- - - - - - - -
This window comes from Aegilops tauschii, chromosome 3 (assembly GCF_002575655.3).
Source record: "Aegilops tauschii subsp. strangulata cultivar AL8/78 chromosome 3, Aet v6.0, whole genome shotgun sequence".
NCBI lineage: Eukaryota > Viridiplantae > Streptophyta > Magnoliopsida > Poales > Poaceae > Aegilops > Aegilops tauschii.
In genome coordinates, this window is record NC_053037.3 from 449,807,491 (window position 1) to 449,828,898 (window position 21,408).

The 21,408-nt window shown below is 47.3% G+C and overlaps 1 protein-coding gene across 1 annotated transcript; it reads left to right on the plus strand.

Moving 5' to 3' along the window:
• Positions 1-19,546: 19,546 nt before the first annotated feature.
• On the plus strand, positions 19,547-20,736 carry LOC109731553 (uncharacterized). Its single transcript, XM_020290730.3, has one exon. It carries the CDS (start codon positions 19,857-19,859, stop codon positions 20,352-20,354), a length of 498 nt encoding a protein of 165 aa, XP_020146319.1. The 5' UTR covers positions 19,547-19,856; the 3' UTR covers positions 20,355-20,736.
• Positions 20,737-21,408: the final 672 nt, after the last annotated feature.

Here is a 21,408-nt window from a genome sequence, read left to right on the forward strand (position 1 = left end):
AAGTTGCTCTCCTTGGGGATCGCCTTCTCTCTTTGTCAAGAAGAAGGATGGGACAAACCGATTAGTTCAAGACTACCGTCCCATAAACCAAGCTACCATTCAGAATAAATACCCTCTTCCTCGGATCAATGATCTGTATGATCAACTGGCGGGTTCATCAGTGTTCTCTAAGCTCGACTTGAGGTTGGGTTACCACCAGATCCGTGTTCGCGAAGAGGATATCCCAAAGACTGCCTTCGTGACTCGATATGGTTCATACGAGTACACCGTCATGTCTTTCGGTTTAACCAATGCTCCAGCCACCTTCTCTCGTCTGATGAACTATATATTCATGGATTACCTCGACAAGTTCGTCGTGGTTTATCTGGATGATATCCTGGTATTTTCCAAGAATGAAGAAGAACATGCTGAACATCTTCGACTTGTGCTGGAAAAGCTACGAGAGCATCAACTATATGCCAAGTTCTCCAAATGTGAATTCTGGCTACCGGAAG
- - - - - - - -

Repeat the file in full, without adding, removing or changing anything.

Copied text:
This window comes from Aegilops tauschii, chromosome 3 (assembly GCF_002575655.3).
Source record: "Aegilops tauschii subsp. strangulata cultivar AL8/78 chromosome 3, Aet v6.0, whole genome shotgun sequence".
NCBI lineage: Eukaryota > Viridiplantae > Streptophyta > Magnoliopsida > Poales > Poaceae > Aegilops > Aegilops tauschii.
In genome coordinates, this window is record NC_053037.3 from 449,807,491 (window position 1) to 449,828,898 (window position 21,408).

The 21,408-nt window shown below is 47.3% G+C and overlaps 1 protein-coding gene across 1 annotated transcript; it reads left to right on the plus strand.

Moving 5' to 3' along the window:
• Positions 1-19,546: 19,546 nt before the first annotated feature.
• On the plus strand, positions 19,547-20,736 carry LOC109731553 (uncharacterized). Its single transcript, XM_020290730.3, has one exon. It carries the CDS (start codon positions 19,857-19,859, stop codon positions 20,352-20,354), a length of 498 nt encoding a protein of 165 aa, XP_020146319.1. The 5' UTR covers positions 19,547-19,856; the 3' UTR covers positions 20,355-20,736.
• Positions 20,737-21,408: the final 672 nt, after the last annotated feature.

Here is a 21,408-nt window from a genome sequence, read left to right on the forward strand (position 1 = left end):
AAGTTGCTCTCCTTGGGGATCGCCTTCTCTCTTTGTCAAGAAGAAGGATGGGACAAACCGATTAGTTCAAGACTACCGTCCCATAAACCAAGCTACCATTCAGAATAAATACCCTCTTCCTCGGATCAATGATCTGTATGATCAACTGGCGGGTTCATCAGTGTTCTCTAAGCTCGACTTGAGGTTGGGTTACCACCAGATCCGTGTTCGCGAAGAGGATATCCCAAAGACTGCCTTCGTGACTCGATATGGTTCATACGAGTACACCGTCATGTCTTTCGGTTTAACCAATGCTCCAGCCACCTTCTCTCGTCTGATGAACTATATATTCATGGATTACCTCGACAAGTTCGTCGTGGTTTATCTGGATGATATCCTGGTATTTTCCAAGAATGAAGAAGAACATGCTGAACATCTTCGACTTGTGCTGGAAAAGCTACGAGAGCATCAACTATATGCCAAGTTCTCCAAATGTGAATTCTGGCTACCGGAAG